Wednesday, November 14, 2007

M-Birds gather in the twilight



Mr Olivetti had a listen to our debut and here are his impressions:

The first Ice bird Spiral recorded outing finds a myriad of drones, tones, scrapes, skronks, voices real or imagined, drums n brushes, guitars and hoop-la being sent through the Wessex ether finally converging on this disc. Two extraordinary sound suites which find familiar aural landscape left behind and new territory discovered, uncovered / overturned, beneath the waves and high in the sky. It takes your imagination by the hand, sets it free and watches it scarper.

Suite one is perhaps the story of a man on the brink of madness, we discover through a series of distorted digital flashbacks and radio static that his life is the perfect disaster, leaving him alone, desperate. His attempts to form a surrogate family by abduction with the aid of a child-seducing converted ice-cream van lead him to the stormy and deserted coast.

We learn that at some previous point on an illicit diving expedition searching for dolphins and rays, he had stumbled across the abandoned Icebird submarine, a plangent siren song drawing him toward this perfect lair. Once ensconced with his family, our sad captor begins the slow spiral into madness; the children are left and in desperation learn to communicate with the sharks and snapping turtles, which in kind transmit the distress through the water to be picked up by the search vessels passing overhead, their sonar seeking vainly.

As the signals are received, divers start to enter the water. Are the distorted human voices somehow carried through the hull to the rescuers, or are the sharks and turtles capable of more than we realise? The sub is uncovered and under violent attack from drills and explosives the hull is breached, while the captor appears to crack under the magnitude of his folly. Is this the end? Is it reality? What is this placid fishing vessel bobbing just off the coast, monotonous foghorn sounding innocently? Are the sides being beaten by tiny fists, as the sonar / radar signals jam and the sea begins to roil. A motor starts. Is it the sub, the trawler or are the chains and disembodied voices some further menace? Are the children being slowly poisoned? Is the troubled soul at the centre of all this begging for forgiveness, or betraying further sins? The menacing sounds leave the water troubled, events inconclusive, minds ruffled.

Forsaking the density and oppression of the seas, the second suite of tracks are light and expansive. This story is of the M-bird, cast adrift through his desire to communicate with humans. We hear him circle the school, metal wings vibrating, trying to disrupt the flow of learning in his voracious desire to know, even though it leaves him an outcast. The words of the children though are like barbs and spikes, keeping him at bay. We hear juvenile words spoken, the M-bird pouncing and ravaging them. Some children try to befriend him, come outside to try and teach him, but the words are like ashes or acid in his mouth. It’s like torture for him, as we hear his brethren circling above, pouring down a mixture of pity and derision, their movements in comparison a beautiful wavelike rhythm, showing up his clumsiness.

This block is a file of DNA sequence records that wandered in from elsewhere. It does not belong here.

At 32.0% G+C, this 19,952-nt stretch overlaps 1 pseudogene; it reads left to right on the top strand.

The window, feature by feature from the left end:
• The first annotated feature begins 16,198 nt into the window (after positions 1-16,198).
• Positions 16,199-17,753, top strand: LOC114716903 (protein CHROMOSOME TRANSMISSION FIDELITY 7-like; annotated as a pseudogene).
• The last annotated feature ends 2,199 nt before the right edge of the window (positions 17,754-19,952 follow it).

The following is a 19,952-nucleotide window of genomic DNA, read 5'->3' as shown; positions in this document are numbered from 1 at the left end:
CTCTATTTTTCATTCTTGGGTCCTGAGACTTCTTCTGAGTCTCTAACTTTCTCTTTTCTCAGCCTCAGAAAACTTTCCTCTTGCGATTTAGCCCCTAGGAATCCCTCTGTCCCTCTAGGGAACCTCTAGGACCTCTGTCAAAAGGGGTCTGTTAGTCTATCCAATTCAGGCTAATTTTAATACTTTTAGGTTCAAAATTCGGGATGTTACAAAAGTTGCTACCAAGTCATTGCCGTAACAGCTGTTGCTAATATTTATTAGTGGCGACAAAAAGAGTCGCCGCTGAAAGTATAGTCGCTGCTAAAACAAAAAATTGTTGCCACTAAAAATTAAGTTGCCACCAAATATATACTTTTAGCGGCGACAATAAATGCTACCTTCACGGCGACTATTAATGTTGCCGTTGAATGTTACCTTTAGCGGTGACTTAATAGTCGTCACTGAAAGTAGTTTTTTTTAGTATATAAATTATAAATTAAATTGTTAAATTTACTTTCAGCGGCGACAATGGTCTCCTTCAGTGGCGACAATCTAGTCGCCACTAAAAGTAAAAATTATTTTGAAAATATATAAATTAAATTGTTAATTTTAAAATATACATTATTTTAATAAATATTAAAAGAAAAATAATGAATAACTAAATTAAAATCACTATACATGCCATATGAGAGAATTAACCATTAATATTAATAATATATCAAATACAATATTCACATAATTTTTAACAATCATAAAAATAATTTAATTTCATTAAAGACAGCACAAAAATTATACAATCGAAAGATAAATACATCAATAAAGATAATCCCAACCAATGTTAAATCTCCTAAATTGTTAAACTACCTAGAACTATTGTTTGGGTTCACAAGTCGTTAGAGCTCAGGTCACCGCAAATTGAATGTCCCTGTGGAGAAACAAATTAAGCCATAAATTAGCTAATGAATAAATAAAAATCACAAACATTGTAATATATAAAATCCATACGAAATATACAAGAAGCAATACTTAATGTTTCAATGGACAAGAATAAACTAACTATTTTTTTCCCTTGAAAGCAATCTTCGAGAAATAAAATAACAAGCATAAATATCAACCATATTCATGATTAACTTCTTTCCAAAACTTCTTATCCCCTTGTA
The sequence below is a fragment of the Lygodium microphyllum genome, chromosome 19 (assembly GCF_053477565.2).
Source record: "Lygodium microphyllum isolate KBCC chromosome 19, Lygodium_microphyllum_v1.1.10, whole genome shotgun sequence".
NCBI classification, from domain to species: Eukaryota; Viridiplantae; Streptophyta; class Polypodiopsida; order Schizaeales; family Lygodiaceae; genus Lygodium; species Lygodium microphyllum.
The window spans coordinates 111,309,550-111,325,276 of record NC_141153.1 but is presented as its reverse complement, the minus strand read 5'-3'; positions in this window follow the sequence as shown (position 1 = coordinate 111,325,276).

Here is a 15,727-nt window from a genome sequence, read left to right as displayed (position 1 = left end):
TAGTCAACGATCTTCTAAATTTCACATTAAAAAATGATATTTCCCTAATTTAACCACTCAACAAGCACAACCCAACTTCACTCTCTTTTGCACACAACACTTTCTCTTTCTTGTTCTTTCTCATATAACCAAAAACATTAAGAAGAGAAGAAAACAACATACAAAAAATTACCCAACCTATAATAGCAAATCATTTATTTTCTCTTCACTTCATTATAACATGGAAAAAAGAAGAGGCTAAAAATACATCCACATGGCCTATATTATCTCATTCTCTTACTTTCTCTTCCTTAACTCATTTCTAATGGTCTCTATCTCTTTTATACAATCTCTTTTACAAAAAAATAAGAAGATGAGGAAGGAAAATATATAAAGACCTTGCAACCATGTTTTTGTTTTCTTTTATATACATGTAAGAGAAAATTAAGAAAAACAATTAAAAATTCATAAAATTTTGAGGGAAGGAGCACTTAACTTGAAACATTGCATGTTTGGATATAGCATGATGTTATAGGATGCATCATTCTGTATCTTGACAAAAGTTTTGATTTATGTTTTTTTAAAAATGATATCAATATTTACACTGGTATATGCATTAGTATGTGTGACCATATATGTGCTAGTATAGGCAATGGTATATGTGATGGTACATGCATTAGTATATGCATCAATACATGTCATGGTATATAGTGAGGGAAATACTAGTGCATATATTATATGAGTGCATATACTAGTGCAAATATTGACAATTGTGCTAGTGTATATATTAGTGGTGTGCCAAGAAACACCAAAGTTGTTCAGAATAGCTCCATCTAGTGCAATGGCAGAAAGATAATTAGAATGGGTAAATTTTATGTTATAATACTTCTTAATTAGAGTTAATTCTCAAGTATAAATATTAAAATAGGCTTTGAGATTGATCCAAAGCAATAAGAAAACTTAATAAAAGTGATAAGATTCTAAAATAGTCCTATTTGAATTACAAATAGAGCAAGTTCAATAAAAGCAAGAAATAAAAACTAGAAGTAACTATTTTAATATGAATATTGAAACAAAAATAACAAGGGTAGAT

Has he forgotten his roots through this obsession? M-birds communicate by supersonic travel, by the song of the air streaming from their wingtips, as they dip, turn and tumble, speed and direction generating this most essential & expressive language. Rather like Jonathan Livingston Seagull, M-bird finally finds his place in the scheme of things and as he regurgitates / expels what earthbound language he has amassed, he soars away replete, the wingtip language finally all he needs.

And just to give us a little something extra, these two works are separated by the Turkish Song. Imagine some West African kids, using tribal instruments to cover a Wire song. Is this a taster of a whole other Icebird direction? Let them keep us guessing.

By Mr Olivetti

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